in the centre, with Lightoller to his right (taller).
(Click image to enlarge)

Next he worked aboard the Runic as second officer (June 1901 - June 1903) another vessel on the Australian run and which departed on her maiden voyage 3 January 1901. It was during this time, in 1902, William's cousin of the same age James Cumming was an AB Seaman on a sailing ship and was walking down Lime Street in Liverpool, having just returned from a voyage, when he a met a group of White Star Officers in their best uniforms on their way to the Adelphi Hotel, a famous public bar. Among this group was William Murdoch who upon recognising his cousin shouted "come and have a drink Jimmy". This was despite the fact that James was still in his working clothes, while the officers were in their best White Star line uniforms. This resulted in James "sitting in the lounge of the Adelphi Hotel with all the swells of society and him just a common AB." It is likely that James would not have been allowed within the luxurious Adelphi Hotel if it were not that he was accompanied by his cousin officer. William's cousin Captain James Cumming who died at Kippford in 1948 said that William had a great name among sailors as being the "best and smartest sailor afloat." (50.). However, Elizabeth Gibbons notes that the story may well not be entirely accurate. She writes that at the time Cumming was " Second Mate of the Rae barque Annie Fletcher. There is nothing unusual about asking a brother officer to have a drink, but strikingly clear is the significance of Cumming wrongly attributing the story to his years on the lower deck; the courtesy belonged to the combination of characteristics that defined Murdoch in the minds of the crew."(55.)

1903 was an eventful year for Murdoch. On a Runic voyage that commenced 12th February 1903, William met Ada Florence Banks, 29-year-old New Zealand school teacher, on the return leg from Australia to Europe. Ada Florence Banks was by many accounts a beautiful and very lively woman, and they soon began long-distance correspondence.(1.)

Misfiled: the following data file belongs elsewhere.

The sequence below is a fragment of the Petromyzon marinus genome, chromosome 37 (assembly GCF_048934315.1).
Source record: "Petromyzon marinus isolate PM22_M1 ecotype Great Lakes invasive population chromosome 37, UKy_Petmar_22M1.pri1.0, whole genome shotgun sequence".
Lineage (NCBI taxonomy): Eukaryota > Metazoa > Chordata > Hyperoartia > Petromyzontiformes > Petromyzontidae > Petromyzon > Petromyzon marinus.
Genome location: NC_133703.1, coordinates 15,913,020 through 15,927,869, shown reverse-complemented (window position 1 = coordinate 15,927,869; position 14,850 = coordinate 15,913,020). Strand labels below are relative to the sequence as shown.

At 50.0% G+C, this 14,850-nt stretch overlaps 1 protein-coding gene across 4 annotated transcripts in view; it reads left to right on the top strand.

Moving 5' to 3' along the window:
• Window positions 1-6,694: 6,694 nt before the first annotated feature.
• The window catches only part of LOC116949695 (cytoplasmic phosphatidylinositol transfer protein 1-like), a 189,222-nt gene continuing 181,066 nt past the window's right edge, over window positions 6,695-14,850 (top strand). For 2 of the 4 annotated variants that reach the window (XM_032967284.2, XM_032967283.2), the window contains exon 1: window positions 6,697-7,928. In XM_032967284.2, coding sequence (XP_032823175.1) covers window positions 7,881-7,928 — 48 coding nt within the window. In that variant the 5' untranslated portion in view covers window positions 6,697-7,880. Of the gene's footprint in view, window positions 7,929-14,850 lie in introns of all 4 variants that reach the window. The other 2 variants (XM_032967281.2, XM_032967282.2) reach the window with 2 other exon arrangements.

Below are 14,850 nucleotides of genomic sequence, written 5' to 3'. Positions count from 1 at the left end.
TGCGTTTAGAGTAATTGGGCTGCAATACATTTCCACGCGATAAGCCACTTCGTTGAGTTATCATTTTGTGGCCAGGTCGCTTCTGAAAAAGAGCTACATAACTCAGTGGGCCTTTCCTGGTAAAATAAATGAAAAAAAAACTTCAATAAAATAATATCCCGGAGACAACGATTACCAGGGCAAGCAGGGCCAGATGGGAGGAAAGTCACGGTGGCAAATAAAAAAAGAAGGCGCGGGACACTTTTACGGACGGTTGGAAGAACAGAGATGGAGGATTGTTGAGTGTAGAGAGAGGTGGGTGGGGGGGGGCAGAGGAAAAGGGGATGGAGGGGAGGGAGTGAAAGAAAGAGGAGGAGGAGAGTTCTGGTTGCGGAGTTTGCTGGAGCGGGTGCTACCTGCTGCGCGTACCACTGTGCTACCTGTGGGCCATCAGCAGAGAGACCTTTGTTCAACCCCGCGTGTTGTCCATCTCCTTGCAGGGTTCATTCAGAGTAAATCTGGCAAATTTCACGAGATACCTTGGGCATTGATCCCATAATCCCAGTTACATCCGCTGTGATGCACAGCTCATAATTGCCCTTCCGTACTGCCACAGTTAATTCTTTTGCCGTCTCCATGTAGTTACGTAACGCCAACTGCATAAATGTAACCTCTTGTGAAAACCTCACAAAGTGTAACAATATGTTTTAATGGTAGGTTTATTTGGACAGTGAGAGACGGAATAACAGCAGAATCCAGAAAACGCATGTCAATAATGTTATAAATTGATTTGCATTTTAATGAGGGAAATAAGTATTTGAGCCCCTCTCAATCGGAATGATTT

New Zealand party group with Runic's officers. Murdoch on the far right with apparently a cigar in hand (although hard to tell), Ada stands next to him.
Photograph: Derek Webley/Susanne Störmer (A Career At Sea).
(Click to enlarge)

It was also during 1903 that Murdoch finally reached the stormy and glamorous North Atlantic run as Second Officer of the new liner Arabic as second officer (June 1903 - 24th May 1904). The Arabic departed Liverpool on her maiden voyage on 26 June 1903 bound for New York. (8.) His cool head, quick thinking and professional judgment averted a disaster when a ship was spotted bearing down on the Arabic out of the darkness. He overrode a command from his superior, Officer Fox, to steer hard-a-port, rushing into the wheelhouse, brushing aside the quartermaster and holding the ship on course. The two ships passed within inches of one another. Any alteration in course would have actually caused a collision.(1.). Captain Jones seemed to be still very impressed by Murdoch’s action when he recalled this account to Captain Villiers and pointed out that Murdoch reacted before he had adjusted his eyes to the light on the bridge, and before anybody else had seen the other ship at all. Jones final judgement on Murdoch was: “There never was a better officer. Cool, capable, on his toes always – and smart toes they were.” (Alan Villiers, Of Ships and Men, London, 1962, page 124) (13.)

Murdoch saved the Arabic from near disaster
by overriding a superior's command.

According to an account by Elizabeth Gibbon's, there is more to the story. After the incident, Murdoch had assumed command when "Edwin Jones, an officer from the China coastal trade whom Murdoch had teasingly nicknamed "Chang", rushed back and announced that a passenger on deck for a little night air had seen the near miss. Murdoch had immediately instructed Jones to inform Arabic's captain, Bertram Hayes, that there was a witness: 'For God's sake, go and tell Bertie'. Jones had already advised the passenger that he had merely seen the Flying Dutchman, a bit of whimsy perfectly reflecting the company axiom that mishaps and rumors of mishaps do not help trade and ought not be communicated to the customer. If Murdoch had not agreed that silence was wise policy, he would still have ordered the captain awakened in the middle of the night out of obedience to orders, but would he have done so in words (and probably tones) suggesting alarm?" (55.)

Next he became second officer on the Celtic from January 1904, later promoted to first officer for its voyage (24th May 1904 - November 1904). With a gross tonnage of 21,035 the Atlantic run Celtic was the largest ship afloat in 1901 and the first of the "Big Four" White Line ships. (8.)